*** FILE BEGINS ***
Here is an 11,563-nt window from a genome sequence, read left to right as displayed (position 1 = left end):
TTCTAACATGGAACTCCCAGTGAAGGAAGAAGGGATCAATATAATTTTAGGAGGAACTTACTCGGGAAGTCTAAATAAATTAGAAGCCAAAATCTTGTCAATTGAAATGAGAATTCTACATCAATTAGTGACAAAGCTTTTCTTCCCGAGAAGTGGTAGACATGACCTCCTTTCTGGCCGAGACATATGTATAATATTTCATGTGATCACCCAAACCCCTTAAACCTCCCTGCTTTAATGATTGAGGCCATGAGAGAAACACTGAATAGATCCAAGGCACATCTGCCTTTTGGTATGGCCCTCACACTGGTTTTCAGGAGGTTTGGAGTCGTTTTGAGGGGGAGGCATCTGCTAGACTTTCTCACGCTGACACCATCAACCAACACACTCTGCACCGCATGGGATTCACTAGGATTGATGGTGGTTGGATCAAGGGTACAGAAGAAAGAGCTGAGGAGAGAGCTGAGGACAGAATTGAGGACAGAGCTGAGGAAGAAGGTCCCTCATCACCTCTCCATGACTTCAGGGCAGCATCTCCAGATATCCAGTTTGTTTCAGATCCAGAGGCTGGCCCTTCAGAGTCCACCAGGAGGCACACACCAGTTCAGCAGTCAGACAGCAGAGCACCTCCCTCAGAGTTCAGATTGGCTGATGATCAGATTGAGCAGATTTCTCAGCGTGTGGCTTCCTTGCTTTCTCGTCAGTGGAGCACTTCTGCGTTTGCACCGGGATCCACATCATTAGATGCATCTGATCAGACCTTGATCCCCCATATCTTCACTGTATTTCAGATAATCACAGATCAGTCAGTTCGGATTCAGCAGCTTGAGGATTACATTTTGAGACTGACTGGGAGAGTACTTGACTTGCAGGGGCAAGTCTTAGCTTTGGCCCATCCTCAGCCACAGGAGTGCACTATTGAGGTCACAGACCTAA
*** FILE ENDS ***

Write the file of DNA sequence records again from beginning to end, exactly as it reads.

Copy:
Here is an 11,563-nt window from a genome sequence, read left to right as displayed (position 1 = left end):
TTCTAACATGGAACTCCCAGTGAAGGAAGAAGGGATCAATATAATTTTAGGAGGAACTTACTCGGGAAGTCTAAATAAATTAGAAGCCAAAATCTTGTCAATTGAAATGAGAATTCTACATCAATTAGTGACAAAGCTTTTCTTCCCGAGAAGTGGTAGACATGACCTCCTTTCTGGCCGAGACATATGTATAATATTTCATGTGATCACCCAAACCCCTTAAACCTCCCTGCTTTAATGATTGAGGCCATGAGAGAAACACTGAATAGATCCAAGGCACATCTGCCTTTTGGTATGGCCCTCACACTGGTTTTCAGGAGGTTTGGAGTCGTTTTGAGGGGGAGGCATCTGCTAGACTTTCTCACGCTGACACCATCAACCAACACACTCTGCACCGCATGGGATTCACTAGGATTGATGGTGGTTGGATCAAGGGTACAGAAGAAAGAGCTGAGGAGAGAGCTGAGGACAGAATTGAGGACAGAGCTGAGGAAGAAGGTCCCTCATCACCTCTCCATGACTTCAGGGCAGCATCTCCAGATATCCAGTTTGTTTCAGATCCAGAGGCTGGCCCTTCAGAGTCCACCAGGAGGCACACACCAGTTCAGCAGTCAGACAGCAGAGCACCTCCCTCAGAGTTCAGATTGGCTGATGATCAGATTGAGCAGATTTCTCAGCGTGTGGCTTCCTTGCTTTCTCGTCAGTGGAGCACTTCTGCGTTTGCACCGGGATCCACATCATTAGATGCATCTGATCAGACCTTGATCCCCCATATCTTCACTGTATTTCAGATAATCACAGATCAGTCAGTTCGGATTCAGCAGCTTGAGGATTACATTTTGAGACTGACTGGGAGAGTACTTGACTTGCAGGGGCAAGTCTTAGCTTTGGCCCATCCTCAGCCACAGGAGTGCACTATTGAGGTCACAGACCTAA